Do trailers have to tell the truth?

Our own Elisabetta Pulcini questions the importane of truth in film promotion.

Elisabetta Pulcini
13th August 2019
2018's Hereditary Image: YouTube

The acoustic version of a popular pop song. The swelling music. The sudden silence, filled by an epic closing line.

Although most trailers can be pretty formulaic, their effectiveness varies drastically. In fact, while their main job is to sell tickets, a bad trailer can ruin a movie experience, hurting its revenue in the long run. Ideally a perfect trailer would accomplish three things: sell tickets; present the tone; and introduce the plot without giving away the story beats.

You can understand why the team behind Avengers: Endgame would fabricate fake footage specifically for the trailers

Maybe the most frustrating aspect of some trailers is when they give away the entire movie. Not only does it ruin the experience, but it makes the marketing team seem desperate to sell the movie and shock the audience. A recent example of this is Fast & Furious Presents: Hobbs & Shaw, whose trailer gave away every single beat presented in the movie. Even when trailers do not intentionally spoil the movie, it has become increasingly difficult in the internet era to maintain the mystery. Numerous YouTube channels are dedicated to analysing every frame of a trailer, deducing the entire plot before even seeing the movie. With this trend striking comic book movies in particular, it becomes understandable why the team behind Avengers: Endgame would go to the length of fabricating fake footage specifically for the trailers. This can be an effective technique to sell the overall concept of the movie, without giving away all the best scenes.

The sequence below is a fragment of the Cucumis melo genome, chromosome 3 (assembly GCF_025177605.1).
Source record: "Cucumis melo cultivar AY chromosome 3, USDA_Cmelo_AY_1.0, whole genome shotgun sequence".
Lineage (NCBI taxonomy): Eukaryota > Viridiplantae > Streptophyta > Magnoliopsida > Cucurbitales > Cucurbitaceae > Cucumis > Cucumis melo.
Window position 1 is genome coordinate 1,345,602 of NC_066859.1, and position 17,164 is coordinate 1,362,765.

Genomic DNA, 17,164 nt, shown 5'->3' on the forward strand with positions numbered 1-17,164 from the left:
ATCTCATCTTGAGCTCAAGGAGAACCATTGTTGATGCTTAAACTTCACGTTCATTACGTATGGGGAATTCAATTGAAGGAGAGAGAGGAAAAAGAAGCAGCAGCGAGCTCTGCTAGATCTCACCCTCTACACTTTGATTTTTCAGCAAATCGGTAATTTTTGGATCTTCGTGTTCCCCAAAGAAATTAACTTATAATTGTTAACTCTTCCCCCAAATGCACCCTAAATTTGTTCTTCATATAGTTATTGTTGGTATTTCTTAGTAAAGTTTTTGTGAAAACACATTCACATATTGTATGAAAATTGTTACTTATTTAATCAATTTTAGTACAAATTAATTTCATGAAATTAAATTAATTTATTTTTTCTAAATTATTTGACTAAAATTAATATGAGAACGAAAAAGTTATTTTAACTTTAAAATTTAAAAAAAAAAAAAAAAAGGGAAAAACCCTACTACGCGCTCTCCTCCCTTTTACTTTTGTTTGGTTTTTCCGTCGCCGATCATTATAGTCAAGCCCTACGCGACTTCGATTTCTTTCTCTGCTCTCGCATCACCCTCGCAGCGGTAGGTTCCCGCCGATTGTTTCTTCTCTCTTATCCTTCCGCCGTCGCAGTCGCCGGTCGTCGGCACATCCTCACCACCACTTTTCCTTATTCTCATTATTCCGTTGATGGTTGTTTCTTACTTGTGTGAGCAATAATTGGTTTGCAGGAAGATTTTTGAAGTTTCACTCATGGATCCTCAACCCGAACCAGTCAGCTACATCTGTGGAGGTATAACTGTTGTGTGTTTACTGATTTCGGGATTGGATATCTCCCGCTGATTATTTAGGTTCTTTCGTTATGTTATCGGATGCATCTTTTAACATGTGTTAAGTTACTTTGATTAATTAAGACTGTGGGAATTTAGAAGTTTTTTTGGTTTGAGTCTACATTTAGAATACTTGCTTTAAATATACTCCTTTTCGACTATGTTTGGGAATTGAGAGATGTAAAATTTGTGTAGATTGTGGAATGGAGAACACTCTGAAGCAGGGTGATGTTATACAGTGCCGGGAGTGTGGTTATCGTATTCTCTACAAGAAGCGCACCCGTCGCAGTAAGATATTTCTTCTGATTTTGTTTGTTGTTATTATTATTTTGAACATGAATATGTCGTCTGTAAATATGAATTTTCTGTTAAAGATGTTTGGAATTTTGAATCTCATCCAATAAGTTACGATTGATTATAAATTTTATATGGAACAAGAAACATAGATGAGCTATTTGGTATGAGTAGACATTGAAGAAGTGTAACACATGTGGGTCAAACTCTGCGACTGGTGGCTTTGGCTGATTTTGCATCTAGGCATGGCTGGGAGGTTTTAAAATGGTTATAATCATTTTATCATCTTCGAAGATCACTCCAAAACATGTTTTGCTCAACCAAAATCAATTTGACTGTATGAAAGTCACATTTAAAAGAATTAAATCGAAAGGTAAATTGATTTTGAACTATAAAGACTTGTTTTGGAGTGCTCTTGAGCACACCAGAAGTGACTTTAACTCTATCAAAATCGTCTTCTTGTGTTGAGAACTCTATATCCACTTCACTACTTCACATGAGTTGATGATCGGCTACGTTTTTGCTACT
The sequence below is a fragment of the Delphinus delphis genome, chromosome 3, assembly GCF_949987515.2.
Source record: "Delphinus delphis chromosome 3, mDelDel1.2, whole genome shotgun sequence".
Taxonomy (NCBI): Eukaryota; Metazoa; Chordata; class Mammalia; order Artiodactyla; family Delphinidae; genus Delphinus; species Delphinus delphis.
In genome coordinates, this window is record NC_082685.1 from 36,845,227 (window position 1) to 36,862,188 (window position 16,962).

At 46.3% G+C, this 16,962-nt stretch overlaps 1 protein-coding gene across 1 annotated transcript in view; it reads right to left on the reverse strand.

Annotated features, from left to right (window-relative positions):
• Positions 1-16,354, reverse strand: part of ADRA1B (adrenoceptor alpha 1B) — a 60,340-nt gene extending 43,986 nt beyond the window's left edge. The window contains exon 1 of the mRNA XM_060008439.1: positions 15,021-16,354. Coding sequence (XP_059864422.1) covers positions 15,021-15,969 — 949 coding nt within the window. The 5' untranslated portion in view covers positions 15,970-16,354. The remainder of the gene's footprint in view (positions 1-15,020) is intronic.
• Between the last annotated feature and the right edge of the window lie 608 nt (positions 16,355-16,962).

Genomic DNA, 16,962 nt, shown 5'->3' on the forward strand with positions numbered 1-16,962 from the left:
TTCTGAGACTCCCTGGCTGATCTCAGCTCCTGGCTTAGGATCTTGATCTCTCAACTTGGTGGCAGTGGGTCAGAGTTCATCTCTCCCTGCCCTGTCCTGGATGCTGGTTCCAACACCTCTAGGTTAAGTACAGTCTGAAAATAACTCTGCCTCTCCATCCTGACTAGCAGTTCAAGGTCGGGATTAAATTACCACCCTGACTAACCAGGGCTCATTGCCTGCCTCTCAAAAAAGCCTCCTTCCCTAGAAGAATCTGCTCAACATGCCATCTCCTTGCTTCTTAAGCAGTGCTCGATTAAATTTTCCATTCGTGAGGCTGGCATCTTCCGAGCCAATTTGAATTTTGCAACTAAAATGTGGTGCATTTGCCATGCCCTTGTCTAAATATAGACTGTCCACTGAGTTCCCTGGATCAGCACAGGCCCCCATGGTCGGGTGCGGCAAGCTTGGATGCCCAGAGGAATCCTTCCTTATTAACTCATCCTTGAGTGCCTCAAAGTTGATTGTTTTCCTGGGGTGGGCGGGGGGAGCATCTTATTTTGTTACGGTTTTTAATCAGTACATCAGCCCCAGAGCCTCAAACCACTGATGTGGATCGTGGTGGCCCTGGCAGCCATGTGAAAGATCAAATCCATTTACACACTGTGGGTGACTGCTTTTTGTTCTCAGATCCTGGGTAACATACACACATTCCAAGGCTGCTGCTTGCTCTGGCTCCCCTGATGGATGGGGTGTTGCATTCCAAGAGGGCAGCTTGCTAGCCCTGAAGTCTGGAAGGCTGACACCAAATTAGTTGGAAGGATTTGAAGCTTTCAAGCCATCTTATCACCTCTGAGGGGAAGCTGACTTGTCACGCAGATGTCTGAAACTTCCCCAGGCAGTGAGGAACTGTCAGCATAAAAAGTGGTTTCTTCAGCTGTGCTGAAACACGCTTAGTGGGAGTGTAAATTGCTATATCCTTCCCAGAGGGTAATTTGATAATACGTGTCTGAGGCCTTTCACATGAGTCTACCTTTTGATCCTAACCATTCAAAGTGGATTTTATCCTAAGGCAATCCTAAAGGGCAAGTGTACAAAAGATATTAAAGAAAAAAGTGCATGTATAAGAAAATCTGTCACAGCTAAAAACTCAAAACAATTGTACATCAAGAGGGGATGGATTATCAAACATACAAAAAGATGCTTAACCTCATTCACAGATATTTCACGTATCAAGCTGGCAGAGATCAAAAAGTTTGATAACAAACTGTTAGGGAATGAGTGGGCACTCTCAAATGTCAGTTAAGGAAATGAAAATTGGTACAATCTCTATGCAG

"Sometimes the best movies are difficult to sell without manipulating the presentation of the movie"

However, this strategy must be employed with caution; representing a movie correctly is equally important. An inaccurate representation of the type of movie marketed might cause mixed reactions in an audience. However, sometimes the best movies are difficult to sell effectively without manipulating the presentation of the movie. For example, Hereditary, a revolutionary film deserving of a passionate following, does not fall into the common beats of a horror movie. Marketing it like one might have hurt its reception. In fact, although critical praise was high, it scored a mere D+ on Cinema Score, which largely measures audiences’ expectations against what is actually presented in the movie. At this point, it becomes clear why the rating was so low: for someone expecting a standard horror movie, filled with jump-scares and focused on a thrilling communal experience, Hereditary might not have lived up to the hype, playing off as more of a slow burn instead. A24 knowingly crafted a trailer which misrepresented the movie it was selling; even though it set the movie up for mixed reviews, it still drew a large enough crowd to ensure that the movie found its audience.

The Hereditary trailer follows many horror movie conventions
Image: A24 on YouTube

In today’s industry, with every movie feeling the pressure of standing out in a sea of content, trailers should stay true to the film as much as possible, while not give away too much information. But most importantly, they should not be afraid to be innovative, by breaking the standard formula, and employing innovative techniques to adapt to the changing industry.

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AUTHOR: Elisabetta Pulcini
Film Editor 19/20 and Law (LLB) graduate. An Italian passionate about journalism and the law: always up for a debate. @ElisabettaPul

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